Tuesday, November 14, 2006

Effect of Crop Rotation, Tillage, and Soil Series on Soil Organic Carbon Sequestration.

Ronald Follett, USDA-ARS, Soil Plant Nutrient Research, 2150 Centre Ave, Bldg D, Suite 100, Fort Collins, CO 80526-8119, Stephen Del Grosso, Agricultural Research Service of USDA, Natural Resources Research Center, 2150 Centre Avenue, BLDG D, Fort Collins, CO 80526, and James Wallace, Colonial Soil & Water Conservation District, PO Box 190, 2502 New Kent Hwy, Quinton, VA 23141.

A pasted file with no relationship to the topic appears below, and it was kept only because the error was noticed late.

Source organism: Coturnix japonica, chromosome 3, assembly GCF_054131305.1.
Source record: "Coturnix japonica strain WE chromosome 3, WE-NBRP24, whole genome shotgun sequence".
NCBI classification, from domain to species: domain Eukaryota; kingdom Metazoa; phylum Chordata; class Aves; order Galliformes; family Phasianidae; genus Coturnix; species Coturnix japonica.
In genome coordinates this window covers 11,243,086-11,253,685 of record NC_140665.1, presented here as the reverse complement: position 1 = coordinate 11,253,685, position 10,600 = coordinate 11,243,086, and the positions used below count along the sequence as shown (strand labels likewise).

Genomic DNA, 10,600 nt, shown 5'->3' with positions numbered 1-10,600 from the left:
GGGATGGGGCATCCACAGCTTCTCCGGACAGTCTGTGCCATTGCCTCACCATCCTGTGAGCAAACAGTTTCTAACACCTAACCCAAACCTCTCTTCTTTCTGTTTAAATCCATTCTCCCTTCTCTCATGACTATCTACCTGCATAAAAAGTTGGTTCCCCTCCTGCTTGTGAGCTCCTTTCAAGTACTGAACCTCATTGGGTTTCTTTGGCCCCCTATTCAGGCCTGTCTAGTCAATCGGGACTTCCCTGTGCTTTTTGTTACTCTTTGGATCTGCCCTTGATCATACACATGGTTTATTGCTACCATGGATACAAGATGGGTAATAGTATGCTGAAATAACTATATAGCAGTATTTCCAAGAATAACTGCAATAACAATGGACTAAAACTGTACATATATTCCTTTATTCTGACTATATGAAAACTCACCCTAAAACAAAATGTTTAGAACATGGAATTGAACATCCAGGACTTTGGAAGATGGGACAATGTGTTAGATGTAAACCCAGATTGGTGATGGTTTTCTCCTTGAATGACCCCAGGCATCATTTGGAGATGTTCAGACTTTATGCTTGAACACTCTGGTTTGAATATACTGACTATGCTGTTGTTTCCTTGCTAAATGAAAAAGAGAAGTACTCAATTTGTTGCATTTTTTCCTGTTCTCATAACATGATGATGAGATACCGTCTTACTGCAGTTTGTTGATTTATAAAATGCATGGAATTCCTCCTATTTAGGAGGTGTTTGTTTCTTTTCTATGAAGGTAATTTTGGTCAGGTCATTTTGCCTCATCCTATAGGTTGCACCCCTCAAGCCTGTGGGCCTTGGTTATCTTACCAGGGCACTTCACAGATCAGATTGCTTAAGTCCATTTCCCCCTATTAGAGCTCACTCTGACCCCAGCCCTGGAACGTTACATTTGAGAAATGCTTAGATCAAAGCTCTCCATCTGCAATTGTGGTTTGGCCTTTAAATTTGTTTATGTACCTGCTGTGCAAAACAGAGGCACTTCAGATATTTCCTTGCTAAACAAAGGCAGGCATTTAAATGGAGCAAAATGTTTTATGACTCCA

Farm fields in eastern Virginia with corn-soybean and corn-small grain-soybean rotations from multiple farms were sampled to depths of 0-10 and 10-20 cm to measure soil organic carbon (SOC) sequestration for ‘complete no-till’ (no-till) vs. ‘conventional-till’ (conv-till) (tillage prior to small grain).  Cropping sequences include combinations of corn, small grain, and soybean for 3 coarse-textured soils. Soil samples were analyzed for SOC and soil bulk density.  Extensive prior information (past 5 years) on crop rotations, nutrients applied, tillage, and crop yields were collected for each field.  Tillage significantly affected SOC in the 0-10 and in the 0-20 cm depth increments.  Soil series was different in the 10-20 cm depth increment and there was a soil by depth interaction when both depths were considered.  Importantly, the data collected allow the ‘DAYCENT’ computer model to be calibrated to these soils.  Corresponding weather records were obtained for the same 5-year period from the Richmond climate station and model simulations were run for each field.  Use of the DAYCENT model provides a practical method to project rates of SOC sequestration and N2O emissions into the future under no-till and conv-till systems.  DAYCENT can also provide information that may be useful should carbon (C) trading or C markets develop for agricultural producers.  A SOC increase is projected for each of the soil series with that for the Alta Vista being the largest.  SOC sequestration increased for both no-till and conv-till to 10 years but the increase was larger for no-till.